David Lerner Schwartz
Wyatt sat at a coffee shop with a chef he had met months ago at a hotel breakfast bar. The cook, Ayoub, had prepared him an omelet when he’d first gotten there, after the 10-hour plane ride. In line, the two had struck up a conversation about hot sauce, and, yolk-fingered, exchanged numbers on the Nokia Wyatt’s Fulbright program had given him for emergencies.
They now played backgammon and sipped mint tea. Wyatt tried to ignore feeling like the center of attention: the dark-haired men in Rabat stared at him the same way they studied the white women on the street, like they were all television. Wyatt rolled the dice, and one fell off the table and onto the mosaic floor. Ayoub stopped him from reaching down.
“Khoya,” he said, “the waiter will get it.”
The server placed the die back on the table, sighing, “B’sah.”
“People are always watching, here,” Ayoub said. “You go along with it. They want to help the white man.”
Wyatt’s gaze wandered; sometimes he thought of Morocco as a giant Google Map, but instead of those bouncing pins, there were question marks, deep-rooted places of misunderstanding at every mosque or souk.
Ayoub played his turn—Arabs always won at backgammon—while Wyatt became distracted by a woman from whom he couldn’t turn away. Ayoub looked over his shoulder at her and laughed. “You’ll miss her,” he said before slurping down the rest of his tea.
After the two paid, they parted ways. Wyatt walked toward the woman on the bench, passing by pieces of half-eaten bread resting on the chrome of parked cars.
Her attire was baggy, billowing, and she’d wrapped a desert scarf around her neck. A thin, black arrow ran from her elbow down her forearm. Wyatt had been shy in grade school, but he was braver abroad. Somehow, being stared at emboldened him.
“Your tattoo is beautiful,” he said, remembering an online course in pick-up lines. She looked at him strangely, squinting. He translated, throwing in a cultural nicety: “Tatoowaj dialek zwine habibati.”
She laughed. “I love seeing what Americans will say when I do that,” she said, in English. “You know the language. I’m Sahima.”
“Sit, Wyatt.” She patted the park bench. And he thought of her as something like a magnet, in that being as close to her as possible was the only way to avoid the feeling of being pulled.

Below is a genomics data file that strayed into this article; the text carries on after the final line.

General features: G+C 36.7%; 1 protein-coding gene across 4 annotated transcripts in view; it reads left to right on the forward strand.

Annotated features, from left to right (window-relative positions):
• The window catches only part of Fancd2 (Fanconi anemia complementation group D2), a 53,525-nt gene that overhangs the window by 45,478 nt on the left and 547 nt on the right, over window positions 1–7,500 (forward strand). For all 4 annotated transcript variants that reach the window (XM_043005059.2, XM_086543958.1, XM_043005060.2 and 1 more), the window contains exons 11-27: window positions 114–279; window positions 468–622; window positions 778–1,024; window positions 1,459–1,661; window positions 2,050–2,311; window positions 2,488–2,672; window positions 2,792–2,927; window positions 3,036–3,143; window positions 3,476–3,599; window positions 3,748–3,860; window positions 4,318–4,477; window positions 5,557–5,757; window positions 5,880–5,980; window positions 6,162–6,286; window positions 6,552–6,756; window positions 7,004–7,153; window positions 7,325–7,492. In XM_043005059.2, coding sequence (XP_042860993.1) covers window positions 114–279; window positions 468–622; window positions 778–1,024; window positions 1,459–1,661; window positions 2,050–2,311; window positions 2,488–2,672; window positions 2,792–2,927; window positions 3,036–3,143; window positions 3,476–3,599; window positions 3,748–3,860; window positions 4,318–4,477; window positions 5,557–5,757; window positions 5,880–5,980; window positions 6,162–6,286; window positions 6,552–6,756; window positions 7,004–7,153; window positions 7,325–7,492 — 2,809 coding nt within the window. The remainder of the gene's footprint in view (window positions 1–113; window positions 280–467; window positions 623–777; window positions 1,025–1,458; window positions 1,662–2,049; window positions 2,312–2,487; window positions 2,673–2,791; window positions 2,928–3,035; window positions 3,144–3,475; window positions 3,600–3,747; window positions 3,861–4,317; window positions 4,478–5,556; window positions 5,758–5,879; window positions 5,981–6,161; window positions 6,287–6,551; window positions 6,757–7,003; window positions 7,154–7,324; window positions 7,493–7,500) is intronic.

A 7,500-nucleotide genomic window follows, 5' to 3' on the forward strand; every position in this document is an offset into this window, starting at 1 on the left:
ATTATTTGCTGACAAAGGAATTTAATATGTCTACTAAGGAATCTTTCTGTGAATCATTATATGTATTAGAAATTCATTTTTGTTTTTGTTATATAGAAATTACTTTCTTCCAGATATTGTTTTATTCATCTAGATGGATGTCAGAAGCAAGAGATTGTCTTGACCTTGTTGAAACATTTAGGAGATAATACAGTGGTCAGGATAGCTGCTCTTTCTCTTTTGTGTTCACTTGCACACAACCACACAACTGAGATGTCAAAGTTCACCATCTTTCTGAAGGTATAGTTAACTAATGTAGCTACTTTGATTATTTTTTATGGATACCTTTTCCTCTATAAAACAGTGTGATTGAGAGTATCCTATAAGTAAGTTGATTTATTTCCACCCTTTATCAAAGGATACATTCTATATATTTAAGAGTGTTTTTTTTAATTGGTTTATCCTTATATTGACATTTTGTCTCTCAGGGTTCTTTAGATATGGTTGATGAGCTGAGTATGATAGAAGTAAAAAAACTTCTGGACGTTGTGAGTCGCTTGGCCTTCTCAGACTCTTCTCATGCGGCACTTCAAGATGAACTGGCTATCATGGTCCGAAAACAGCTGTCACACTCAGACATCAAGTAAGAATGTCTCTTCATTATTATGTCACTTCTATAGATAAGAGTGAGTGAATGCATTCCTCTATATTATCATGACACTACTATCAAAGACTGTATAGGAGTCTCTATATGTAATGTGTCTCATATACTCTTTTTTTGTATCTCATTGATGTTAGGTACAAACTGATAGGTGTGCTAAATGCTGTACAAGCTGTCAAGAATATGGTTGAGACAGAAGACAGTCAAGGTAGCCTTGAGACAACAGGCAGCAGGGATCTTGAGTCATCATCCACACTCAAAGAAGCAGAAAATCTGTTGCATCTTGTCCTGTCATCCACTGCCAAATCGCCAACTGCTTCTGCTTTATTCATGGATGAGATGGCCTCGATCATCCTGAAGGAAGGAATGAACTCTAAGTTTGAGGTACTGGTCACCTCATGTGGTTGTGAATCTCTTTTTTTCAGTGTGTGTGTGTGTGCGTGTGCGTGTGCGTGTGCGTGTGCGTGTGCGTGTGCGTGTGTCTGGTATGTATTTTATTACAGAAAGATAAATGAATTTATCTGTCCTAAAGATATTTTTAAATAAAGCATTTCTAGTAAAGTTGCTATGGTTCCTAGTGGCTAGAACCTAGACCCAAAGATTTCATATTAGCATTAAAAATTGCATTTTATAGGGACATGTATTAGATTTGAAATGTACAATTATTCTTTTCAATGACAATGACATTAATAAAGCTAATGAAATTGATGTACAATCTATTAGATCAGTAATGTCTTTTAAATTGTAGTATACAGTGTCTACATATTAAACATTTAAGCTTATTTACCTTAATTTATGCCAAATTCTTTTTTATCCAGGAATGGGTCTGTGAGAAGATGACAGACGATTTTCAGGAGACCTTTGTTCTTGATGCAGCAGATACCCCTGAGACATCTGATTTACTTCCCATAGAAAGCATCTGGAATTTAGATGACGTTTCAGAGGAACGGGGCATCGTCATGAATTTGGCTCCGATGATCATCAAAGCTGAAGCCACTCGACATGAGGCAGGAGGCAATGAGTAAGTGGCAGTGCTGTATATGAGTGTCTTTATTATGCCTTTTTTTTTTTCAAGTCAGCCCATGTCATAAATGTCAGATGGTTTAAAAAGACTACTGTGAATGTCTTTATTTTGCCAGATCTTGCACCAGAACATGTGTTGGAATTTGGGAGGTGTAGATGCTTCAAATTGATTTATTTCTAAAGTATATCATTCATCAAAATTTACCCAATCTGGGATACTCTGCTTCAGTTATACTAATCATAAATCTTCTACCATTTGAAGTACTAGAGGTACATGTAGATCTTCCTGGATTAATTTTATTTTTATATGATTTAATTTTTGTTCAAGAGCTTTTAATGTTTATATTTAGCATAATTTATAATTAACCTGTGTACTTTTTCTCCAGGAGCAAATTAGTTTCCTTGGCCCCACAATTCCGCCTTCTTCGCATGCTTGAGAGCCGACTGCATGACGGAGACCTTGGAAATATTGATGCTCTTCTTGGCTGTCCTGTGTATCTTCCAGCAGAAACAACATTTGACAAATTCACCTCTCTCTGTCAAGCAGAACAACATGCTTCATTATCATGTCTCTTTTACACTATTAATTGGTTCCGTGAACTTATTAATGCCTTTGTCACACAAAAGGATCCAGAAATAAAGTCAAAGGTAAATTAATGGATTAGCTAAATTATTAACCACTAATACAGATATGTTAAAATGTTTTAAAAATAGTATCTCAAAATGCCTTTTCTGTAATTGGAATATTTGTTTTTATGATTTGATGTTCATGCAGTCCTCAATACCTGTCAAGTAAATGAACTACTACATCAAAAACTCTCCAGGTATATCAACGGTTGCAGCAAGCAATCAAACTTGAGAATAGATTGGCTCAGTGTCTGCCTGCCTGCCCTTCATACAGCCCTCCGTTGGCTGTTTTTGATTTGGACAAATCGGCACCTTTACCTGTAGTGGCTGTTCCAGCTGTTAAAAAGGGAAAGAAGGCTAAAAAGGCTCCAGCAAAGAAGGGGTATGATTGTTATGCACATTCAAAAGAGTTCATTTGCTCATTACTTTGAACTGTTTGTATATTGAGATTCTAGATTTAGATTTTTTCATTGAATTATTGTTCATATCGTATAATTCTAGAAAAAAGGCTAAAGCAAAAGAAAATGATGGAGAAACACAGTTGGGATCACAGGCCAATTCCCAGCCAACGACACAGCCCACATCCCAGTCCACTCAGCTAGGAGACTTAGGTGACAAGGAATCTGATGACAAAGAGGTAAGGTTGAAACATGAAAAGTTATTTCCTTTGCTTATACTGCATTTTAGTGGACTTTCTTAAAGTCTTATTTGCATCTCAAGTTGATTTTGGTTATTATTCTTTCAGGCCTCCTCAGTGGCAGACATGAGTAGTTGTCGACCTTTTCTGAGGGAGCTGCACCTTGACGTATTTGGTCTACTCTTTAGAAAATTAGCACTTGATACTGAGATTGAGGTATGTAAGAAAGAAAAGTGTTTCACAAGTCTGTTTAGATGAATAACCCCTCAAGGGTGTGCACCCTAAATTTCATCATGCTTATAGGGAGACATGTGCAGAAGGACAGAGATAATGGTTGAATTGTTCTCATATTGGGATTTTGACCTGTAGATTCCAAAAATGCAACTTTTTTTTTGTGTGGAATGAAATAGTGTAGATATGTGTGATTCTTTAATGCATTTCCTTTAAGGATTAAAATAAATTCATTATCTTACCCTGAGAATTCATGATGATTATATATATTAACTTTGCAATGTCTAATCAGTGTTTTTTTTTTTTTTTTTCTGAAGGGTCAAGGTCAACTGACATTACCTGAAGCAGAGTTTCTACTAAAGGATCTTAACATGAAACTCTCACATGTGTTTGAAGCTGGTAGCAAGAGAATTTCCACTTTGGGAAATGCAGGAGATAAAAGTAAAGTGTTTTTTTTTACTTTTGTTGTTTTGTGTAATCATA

“I think I’ve seen you at that school, teaching,” she said.
Then, noting his discomfort, she added, “I have a good eye. And this city feels small to me. I see most people.”
“Then why haven’t I seen you before?”
She shrugged. Years later, she’d do the same motion when they would meet in America, in Wyatt’s home city of Detroit where she’d be passing through for a fellowship, excited for the sheesha joints in Dearborn. Wyatt would try to sleep with her, but she’d say she just wasn’t feeling it; she didn’t think they’d kept in touch well enough and was too nice to state the obvious, which was that being back in America had changed him and she’d been expecting him to stay the same.
They sat on that bench for hours. Then, Wyatt asked her out to dinner, and, after, they walked to her apartment.
“My parents are home,” she told him. He frowned. Sahima filled in the silence. “I don’t want to upset an American boy.”
Ayoub was always telling him about how prude the girls in Morocco were. Wyatt had texted him about the date from the restaurant’s bathroom, and Ayoub replied quickly: “Why else did she put herself on that bench? She wanted to see who you were, khoya!” See who you are, Wyatt had corrected as he walked back to the table.
In the hallway of her apartment building, Wyatt told her not to worry, that that was silly, but he kept touching her waist and so they kept walking up stairs, spiraling until they reached the top floor of her parents’ complex. They found themselves in a dark, empty room that smelled like the stale loaves stacked from floor to ceiling within it.
“What is this place?” he asked.
“It’s for storing bread,” she laughed.
He looked around in disbelief.
“Have you noticed the uneaten pieces on the street?” She paused, as if waiting for him. “We don’t throw it out, here. We give it away. Bread’s just not something we waste.” She paused again, in thought. “Don’t you think that everyone deserves bread?” She laughed at herself and then leaned in and kissed him. Her lips tasted strangely like the bread, Wyatt thought, and so he kissed her again to prove himself wrong. And again.
And he thought that that must be what she liked about him, his being so uncomfortable in a foreign place, and they lit up and became flashlights, and she pulled down her pants, and the sex sort of tasted like Moroccan mint tea, like that first time he had drunk it with Ayoub, confused about what it was and why it was so important, but soon had understood its simplicity, its sugary warmth poured into a tiny cup that was never quite enough. He had then wanted Moroccan mint every day, at every meal, until he finally came home and found that he had acquired both such a longing and such a taste for it that when he tried to seek it out beneath the fluorescent lights of grocery stores, between the tanned crates in cultural shops, from vendors’ hands at the monthly Middle Eastern markets, it was never quite the same and no one seemed to know what he was missing.
About the Author: David Lerner Schwartz is a writer and designer living in Austin, TX, where he also performs improv throughout the state. David most recently studied at the Kenyon Writers Workshop in Gambier, OH and graduated from Tufts University in 2013. His work has been published in r.kv.r.y quarterly and HOW. In his spare time, he studies Arabic and travels the world.